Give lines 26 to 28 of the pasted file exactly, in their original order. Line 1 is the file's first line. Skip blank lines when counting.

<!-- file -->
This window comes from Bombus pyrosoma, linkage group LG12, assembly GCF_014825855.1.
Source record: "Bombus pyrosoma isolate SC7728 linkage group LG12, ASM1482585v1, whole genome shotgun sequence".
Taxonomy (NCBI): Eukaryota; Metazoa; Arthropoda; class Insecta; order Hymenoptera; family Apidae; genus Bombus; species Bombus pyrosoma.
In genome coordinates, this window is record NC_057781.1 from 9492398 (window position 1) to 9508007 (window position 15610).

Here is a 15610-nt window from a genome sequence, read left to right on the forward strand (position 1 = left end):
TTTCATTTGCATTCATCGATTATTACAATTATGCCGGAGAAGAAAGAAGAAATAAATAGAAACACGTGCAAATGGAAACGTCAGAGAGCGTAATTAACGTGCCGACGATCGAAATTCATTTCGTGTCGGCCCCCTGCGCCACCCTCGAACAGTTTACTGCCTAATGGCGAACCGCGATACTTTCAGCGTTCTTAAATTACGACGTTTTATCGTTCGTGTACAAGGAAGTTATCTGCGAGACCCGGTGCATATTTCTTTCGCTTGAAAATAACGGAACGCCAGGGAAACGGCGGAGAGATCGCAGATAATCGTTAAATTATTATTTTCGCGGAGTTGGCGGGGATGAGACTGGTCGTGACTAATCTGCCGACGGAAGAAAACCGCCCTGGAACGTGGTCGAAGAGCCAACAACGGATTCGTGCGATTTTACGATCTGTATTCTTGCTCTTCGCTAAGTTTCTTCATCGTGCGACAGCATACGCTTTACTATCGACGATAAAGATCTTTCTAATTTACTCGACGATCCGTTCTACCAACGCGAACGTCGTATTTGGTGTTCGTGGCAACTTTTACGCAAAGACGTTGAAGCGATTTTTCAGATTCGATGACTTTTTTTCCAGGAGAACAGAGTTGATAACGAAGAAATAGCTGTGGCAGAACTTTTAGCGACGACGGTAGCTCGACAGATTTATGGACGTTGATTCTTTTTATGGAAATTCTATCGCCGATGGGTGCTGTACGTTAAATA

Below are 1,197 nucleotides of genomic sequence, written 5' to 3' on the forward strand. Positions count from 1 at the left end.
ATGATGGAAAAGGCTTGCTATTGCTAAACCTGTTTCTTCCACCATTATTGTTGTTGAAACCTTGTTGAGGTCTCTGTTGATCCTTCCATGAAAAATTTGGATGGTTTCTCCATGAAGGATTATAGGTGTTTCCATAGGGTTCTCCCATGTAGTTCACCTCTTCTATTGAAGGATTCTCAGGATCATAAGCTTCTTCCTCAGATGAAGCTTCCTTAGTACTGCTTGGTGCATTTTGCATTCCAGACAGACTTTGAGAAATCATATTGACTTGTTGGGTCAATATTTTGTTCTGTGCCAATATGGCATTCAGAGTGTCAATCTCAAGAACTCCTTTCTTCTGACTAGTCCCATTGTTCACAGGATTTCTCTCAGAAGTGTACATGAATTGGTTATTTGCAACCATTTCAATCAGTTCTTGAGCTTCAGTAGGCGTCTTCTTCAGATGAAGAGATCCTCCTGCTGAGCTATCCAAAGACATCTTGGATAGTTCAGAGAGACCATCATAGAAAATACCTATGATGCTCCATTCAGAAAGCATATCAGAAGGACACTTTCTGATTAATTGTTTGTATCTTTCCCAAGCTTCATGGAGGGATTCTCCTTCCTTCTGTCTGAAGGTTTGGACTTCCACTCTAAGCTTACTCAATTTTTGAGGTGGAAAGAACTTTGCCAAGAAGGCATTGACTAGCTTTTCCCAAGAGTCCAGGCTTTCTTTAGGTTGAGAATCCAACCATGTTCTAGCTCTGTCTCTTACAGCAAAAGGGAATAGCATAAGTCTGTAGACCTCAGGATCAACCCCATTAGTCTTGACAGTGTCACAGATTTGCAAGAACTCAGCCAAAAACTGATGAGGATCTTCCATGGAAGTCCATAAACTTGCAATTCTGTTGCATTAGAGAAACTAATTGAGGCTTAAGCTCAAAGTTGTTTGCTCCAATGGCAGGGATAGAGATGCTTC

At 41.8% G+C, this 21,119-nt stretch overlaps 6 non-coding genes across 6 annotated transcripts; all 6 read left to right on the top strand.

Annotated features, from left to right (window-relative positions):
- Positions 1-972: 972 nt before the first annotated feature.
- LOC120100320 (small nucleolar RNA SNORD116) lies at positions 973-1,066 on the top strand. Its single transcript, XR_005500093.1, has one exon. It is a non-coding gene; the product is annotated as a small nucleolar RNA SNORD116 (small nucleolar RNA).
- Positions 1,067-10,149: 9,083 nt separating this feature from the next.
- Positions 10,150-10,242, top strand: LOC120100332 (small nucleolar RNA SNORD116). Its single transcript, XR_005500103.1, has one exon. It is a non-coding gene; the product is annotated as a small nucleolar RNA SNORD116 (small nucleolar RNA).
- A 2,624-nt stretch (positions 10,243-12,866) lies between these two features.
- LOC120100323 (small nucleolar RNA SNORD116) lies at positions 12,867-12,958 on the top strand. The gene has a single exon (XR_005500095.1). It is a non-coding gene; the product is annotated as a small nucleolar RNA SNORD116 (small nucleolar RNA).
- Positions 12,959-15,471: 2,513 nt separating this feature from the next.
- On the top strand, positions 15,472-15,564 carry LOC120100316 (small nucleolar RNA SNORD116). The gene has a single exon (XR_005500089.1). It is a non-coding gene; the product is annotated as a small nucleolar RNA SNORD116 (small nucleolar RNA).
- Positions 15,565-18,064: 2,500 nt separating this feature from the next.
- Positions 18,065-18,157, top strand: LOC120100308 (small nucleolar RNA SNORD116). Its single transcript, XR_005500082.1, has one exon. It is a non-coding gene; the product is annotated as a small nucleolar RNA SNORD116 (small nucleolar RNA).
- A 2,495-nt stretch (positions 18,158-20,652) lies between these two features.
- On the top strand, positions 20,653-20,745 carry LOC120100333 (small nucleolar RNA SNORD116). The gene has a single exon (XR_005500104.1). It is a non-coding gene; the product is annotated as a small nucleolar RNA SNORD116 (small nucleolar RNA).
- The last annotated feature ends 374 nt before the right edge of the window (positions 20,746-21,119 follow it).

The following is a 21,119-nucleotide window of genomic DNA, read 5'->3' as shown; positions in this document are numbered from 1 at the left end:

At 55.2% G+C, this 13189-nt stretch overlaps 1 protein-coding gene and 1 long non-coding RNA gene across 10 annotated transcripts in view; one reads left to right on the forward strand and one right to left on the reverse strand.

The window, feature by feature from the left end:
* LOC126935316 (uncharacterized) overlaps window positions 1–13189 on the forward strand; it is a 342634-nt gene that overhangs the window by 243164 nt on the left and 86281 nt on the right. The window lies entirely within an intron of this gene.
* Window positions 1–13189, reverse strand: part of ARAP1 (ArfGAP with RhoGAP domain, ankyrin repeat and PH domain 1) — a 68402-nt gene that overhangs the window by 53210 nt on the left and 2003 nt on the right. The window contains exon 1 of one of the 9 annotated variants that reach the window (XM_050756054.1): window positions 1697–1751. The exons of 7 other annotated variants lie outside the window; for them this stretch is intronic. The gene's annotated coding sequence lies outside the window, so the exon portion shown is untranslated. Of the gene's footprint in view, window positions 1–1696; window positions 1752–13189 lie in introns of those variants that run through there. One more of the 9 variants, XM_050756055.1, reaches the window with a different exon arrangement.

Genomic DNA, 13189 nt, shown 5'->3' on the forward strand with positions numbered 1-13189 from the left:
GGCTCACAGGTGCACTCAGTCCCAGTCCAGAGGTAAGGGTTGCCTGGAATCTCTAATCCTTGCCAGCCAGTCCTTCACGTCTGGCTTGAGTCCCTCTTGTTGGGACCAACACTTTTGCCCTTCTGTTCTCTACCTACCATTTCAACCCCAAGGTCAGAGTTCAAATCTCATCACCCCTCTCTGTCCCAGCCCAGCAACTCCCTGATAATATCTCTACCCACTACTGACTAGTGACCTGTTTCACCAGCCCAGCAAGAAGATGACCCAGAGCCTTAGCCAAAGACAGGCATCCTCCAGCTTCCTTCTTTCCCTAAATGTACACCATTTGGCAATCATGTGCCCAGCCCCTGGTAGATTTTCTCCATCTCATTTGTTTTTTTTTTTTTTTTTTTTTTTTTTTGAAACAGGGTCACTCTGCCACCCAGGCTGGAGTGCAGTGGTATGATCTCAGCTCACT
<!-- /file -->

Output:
The window, feature by feature from the left end:
* LOC126935316 (uncharacterized) overlaps window positions 1–13189 on the forward strand; it is a 342634-nt gene that overhangs the window by 243164 nt on the left and 86281 nt on the right. The window lies entirely within an intron of this gene.
* Window positions 1–13189, reverse strand: part of ARAP1 (ArfGAP with RhoGAP domain, ankyrin repeat and PH domain 1) — a 68402-nt gene that overhangs the window by 53210 nt on the left and 2003 nt on the right. The window contains exon 1 of one of the 9 annotated variants that reach the window (XM_050756054.1): window positions 1697–1751. The exons of 7 other annotated variants lie outside the window; for them this stretch is intronic. The gene's annotated coding sequence lies outside the window, so the exon portion shown is untranslated. Of the gene's footprint in view, window positions 1–1696; window positions 1752–13189 lie in introns of those variants that run through there. One more of the 9 variants, XM_050756055.1, reaches the window with a different exon arrangement.